Local lighting experts, engineers, designers, and architects came together at Culture Commons on Friday to talk about possible new approaches to lighting downtown San Antonio.
“We’re in a transition phase where we’re changing out LED lights throughout our city, specifically downtown,” said City Councilman Roberto Treviño (D1). “Lighting should be a partner, not an afterthought.”
CPS Energy President and CEO Paula Gold-Williams, local artist Bill FitzGibbons, architectural lighting designer Joe Kaplan, and security consultant Ken Stapleton explored the need to update lighting systems for efficiency and budget reasons, but they also discussed the impact lighting has on the overall design of downtown.
Gold-Williams attributed her developing appreciation for the artistic value of lighting to Treviño.
“I totally embrace that, and so does the staff at CPS Energy,” she said. Historically, CPS has favored a more functional approach over an aesthetic one.
The installation of new light fixtures wouldn’t be cost prohibitive, said Gold-Williams, but “we are committed to providing as many solutions as our diverse community needs.”
This includes offsetting costs by employing new methods to detect inefficient use of energy in lights, which are being developed, she said.
Kaplan said one of the biggest mistakes he sees in lighting at night is contrast.
“You typically see highly lit (areas) next to unlit (areas), and it’s not a comfortable thing to look at,” he said and recommended a balanced lighting scheme that provides both visibility and safety.
The most overlooked energy conservation method is turning off fully-lit structures at night, Kaplan said, such as baseball fields. “If we’re going to start taking energy conservation seriously, we’re going to have to consider commercial use as well as private (and public).”
Lighting is the most important issue to consider when trying to make people feel comfortable in a public space, Stapleton said. “I always ask the fundamental question, which is ‘What are we trying to do with the light?’”
In trying to prevent vehicular as well as pedestrian accidents, he added, all aspects of lighting need to be considered. “You have to consider the color, the consistency, and the context. Where does a person find themselves and under what light?”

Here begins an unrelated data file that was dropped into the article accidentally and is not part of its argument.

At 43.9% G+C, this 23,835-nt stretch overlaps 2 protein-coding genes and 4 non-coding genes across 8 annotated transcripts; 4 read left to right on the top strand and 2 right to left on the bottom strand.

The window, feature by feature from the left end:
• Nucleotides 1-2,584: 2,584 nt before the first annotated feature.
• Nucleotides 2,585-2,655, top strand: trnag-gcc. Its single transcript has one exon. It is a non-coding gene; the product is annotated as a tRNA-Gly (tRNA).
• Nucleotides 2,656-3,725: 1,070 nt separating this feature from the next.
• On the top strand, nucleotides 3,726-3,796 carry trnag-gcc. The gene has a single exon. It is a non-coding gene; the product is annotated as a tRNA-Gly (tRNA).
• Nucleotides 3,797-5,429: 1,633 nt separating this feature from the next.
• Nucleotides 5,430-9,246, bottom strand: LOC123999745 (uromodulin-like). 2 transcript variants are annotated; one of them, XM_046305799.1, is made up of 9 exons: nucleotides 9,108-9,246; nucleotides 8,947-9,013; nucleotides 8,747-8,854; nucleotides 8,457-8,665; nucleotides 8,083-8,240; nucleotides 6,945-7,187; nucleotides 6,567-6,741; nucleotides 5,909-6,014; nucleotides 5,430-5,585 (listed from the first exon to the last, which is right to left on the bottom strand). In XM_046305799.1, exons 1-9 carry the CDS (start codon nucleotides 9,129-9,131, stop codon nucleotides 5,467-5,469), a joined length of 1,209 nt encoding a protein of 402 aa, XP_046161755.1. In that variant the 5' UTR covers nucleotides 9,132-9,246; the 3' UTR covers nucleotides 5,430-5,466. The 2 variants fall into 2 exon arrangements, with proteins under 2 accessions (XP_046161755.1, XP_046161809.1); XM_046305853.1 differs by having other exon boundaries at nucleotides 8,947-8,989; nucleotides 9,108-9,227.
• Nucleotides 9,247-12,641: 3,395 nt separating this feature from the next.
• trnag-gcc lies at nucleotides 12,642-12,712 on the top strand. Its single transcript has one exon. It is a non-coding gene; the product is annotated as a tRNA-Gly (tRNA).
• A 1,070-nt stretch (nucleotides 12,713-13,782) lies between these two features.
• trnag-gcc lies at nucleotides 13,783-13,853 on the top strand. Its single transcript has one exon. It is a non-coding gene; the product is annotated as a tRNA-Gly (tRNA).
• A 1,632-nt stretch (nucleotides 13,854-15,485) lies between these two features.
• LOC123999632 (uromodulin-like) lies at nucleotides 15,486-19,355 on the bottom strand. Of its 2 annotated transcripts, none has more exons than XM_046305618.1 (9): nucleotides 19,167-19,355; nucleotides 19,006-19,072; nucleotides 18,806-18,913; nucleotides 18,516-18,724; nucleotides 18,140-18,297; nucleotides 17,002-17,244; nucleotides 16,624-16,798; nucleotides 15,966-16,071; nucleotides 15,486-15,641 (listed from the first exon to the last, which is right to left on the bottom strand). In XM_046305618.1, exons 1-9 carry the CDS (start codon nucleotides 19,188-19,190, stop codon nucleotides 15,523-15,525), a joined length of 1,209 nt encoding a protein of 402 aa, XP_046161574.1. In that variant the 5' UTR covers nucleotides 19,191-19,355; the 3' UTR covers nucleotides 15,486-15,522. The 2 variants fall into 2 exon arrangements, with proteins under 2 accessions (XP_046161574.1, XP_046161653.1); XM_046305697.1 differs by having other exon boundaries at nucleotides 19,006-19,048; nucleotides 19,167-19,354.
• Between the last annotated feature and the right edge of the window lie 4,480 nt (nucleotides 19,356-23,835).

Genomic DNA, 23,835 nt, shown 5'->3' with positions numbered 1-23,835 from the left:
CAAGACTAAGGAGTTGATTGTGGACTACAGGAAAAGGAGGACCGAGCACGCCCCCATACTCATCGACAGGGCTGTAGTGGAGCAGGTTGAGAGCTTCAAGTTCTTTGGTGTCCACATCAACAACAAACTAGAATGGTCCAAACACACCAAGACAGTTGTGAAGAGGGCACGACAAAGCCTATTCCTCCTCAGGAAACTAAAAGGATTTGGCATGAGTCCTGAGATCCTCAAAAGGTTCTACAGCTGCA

Citing his extensive work experience in urban neighborhoods with crime issues, Stapleton said that while street lights help deter criminals, it is just as important to have viable lights attached to the home.
FitzGibbons, whose recent work Kinetic Skyline lights up the Bank of America building among other installations locally and internationally, argued for standardized lighting guidelines so as to have consistent, aesthetically pleasing lighting in all areas of the city.
He also said that good lighting can have positive health effects. “I’ve read studies about the circadian rhythms that can be disrupted if you are subject to too much bright light,” he explained. “Wildlife is also affected, but those things can be moderated and fixed.”
In response to a question from an audience member, panelists agreed to take the health aspect of brighter lights into consideration when it comes time to make decisions and take action.
The panel was hosted by the San Antonio Chapter of the American Institute of Architects (AIA), Centro San Antonio, and the office of Councilman Roberto Treviño. In an interview with the Rivard Report after the event, AIA San Antonio President Christine Viña applauded the City’s work on this issue. She said AIA will be instrumental in assisting the City in its next steps such street analysis, lighting choices, and technical considerations.
“We have been working with the council for a long time to advance the concept of ‘city by design,’” she said,”providing lighting that has beauty but is also safe.”
Top Image: The corner of East Houston and Soledad streets currently offers a variety of mixed color temperature lighting. Photo by Scott Ball.